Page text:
December 20, 2005

Behe, Dembski, ID get a royal smackdown

Judge says Behe doesn’t even understand his own theory

How could Judge John Jones say such a thing (page 46, footnote 7)?

“Outright lies under oath”? How could the good Christian creationist Intelligent Design former Dover, Pa., board members do such a thing?

Oh, let’s count the ways:
1. Ideological jealousy
2. Fundamentalist fervor, or, if you will, a crusading mentality
3. A quasi-theocratic mindset
4. Lack of education themselves
5. Willful ignorance of what their own educations and the world around have availed them
6. A planned pattern of deception for the half-decade since the Discovery Institute pulled the “wedge strategy” from its website.

I’m sure you could list more.

As other bloggers have noted, this is a slam-dunk victory for proper science education in public schools and a crushing defeat for IDers. Plus, since the Edward decision, as Judge Jones noted, nationalized Supreme Court rulings on scientific creationism, if his ruling stands, it will do the same nationally for ID.

And, by pointing out the family antecedents of ID in scientific creationism, from IDers’ own paper trail, Jones has also established precedent against what’s next up IDers sleeves. As part of that, Jones’ long memorandum carefully notes the political and social activity of the old Dover school board as part of its deception.

Jones carefully points out how the old Dover board and its IDer backers deliberately distorted the scientific use of the word “theory,” how the book Pandas changed “creationism” to “ID” right after the Edwards decision and more.

He also notes how IDers science claims don’t stack up, either. (All quotes below are referenced by page number in the PDF.)
We find that ID fails on three different levels, any one of which is sufficient to preclude a determination that ID is science. They are: (1) ID violates the centuries-old ground rules of science by invoking and permitting supernatural causation; (2) the argument of irreducible complexity, central to ID, employs the same flawed and illogical contrived dualism that doomed creation science in the 1980's; and (3) ID’s negative attacks on evolution have been refuted by the scientific community. (64) …

It is notable that defense experts’ own mission, which mirrors that of the
IDM itself, is to change the ground rules of science to allow supernatural causation of the natural world, which the Supreme Court in Edwards and the court in McLean correctly recognized as an inherently religious concept. (67)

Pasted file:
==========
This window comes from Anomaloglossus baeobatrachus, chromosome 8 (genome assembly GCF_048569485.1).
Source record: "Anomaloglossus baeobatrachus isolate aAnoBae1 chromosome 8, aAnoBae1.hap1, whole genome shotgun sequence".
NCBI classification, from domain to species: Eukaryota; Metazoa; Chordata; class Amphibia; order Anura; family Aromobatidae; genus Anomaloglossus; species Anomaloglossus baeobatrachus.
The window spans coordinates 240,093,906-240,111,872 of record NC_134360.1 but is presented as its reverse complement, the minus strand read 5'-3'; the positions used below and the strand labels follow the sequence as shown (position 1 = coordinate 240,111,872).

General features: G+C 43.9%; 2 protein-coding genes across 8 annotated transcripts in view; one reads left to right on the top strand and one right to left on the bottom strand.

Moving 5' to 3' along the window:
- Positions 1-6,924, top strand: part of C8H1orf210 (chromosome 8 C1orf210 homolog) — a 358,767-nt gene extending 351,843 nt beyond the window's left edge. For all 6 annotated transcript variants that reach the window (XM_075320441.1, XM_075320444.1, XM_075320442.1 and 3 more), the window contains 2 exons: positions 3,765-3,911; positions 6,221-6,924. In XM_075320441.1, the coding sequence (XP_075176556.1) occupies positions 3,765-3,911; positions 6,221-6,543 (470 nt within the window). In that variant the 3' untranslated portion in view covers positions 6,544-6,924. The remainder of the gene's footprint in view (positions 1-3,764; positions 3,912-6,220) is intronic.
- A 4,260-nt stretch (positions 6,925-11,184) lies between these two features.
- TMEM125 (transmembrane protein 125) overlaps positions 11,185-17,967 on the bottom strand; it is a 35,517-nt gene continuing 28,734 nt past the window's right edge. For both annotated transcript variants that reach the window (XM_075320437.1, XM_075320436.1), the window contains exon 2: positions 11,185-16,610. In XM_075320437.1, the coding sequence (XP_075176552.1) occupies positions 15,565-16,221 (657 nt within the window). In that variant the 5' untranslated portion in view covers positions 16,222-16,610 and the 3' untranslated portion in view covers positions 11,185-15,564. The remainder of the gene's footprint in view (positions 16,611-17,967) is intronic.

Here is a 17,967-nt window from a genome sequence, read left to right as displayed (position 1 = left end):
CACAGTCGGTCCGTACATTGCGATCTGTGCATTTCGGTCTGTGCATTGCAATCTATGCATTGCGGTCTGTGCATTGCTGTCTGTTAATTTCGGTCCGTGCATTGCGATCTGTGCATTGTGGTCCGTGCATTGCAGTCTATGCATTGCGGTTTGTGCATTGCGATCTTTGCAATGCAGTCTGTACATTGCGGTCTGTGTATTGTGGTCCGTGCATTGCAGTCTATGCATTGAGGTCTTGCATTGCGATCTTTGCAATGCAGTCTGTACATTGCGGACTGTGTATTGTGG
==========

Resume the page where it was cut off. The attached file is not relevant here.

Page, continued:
It doesn’t get much more emphatic than that.

Of course, if you try to redefine science, you might think you have a chance of winning.
The Wedge Document states in its “Five Year Strategic Plan Summary” that the IDM’s goal is to replace science as currently practiced with “theistic and Christian science.” (69)

But, of course, that doesn’t work, either.
Notably, every major scientific association that has taken a position on the issue of whether ID is science has concluded that ID is not, and cannot be considered as such. (69)

Of course, this nuttery did lead leading IDer Michael Behe to make a buffoon of himself on the witness stand.
First, defense expert Professor Fuller agreed that ID aspires to “change the ground rules” of science and lead defense expert Professor Behe admitted that his broadened definition of science, which encompasses ID, would also embrace astrology. (68)

Plus, vaunted intellectuals Behe and Dembski show they don’t even grasp one of the most elemental principals of logic: You can’t prove a negative.
ID proponents primarily argue for design through negative arguments against evolution. … However, we believe that arguments against evolution are not arguments for design. Expert testimony revealed that just because scientists cannot explain today how biological systems evolved does not mean that they cannot, and will not, be able to explain them tomorrow. (71)

As referenced, the concept of irreducible complexity is ID’s alleged scientific centerpiece. Irreducible complexity is a negative argument against evolution, not proof of design, a point conceded by defense expert Professor
Minnich. (71-72)

Uhh, wouldn’t this be “ID of the gaps”?

In addition, Judge Jones points out that Behe doesn’t even have a good handle on his own theory, let alone what is allegedly wrong with the theory of evolution.
Professor Behe admitted in “Reply to My Critics” that
there was a defect in his view of irreducible complexity because, while it purports to be a challenge to natural selection, it does not actually address “the task facing natural selection.” (73)

It’s now official. ID has zero credibility.

And in case IDers don’t get that fact, for good measure, Jones refers to the “breathtaking inanity” of the board’s policy.

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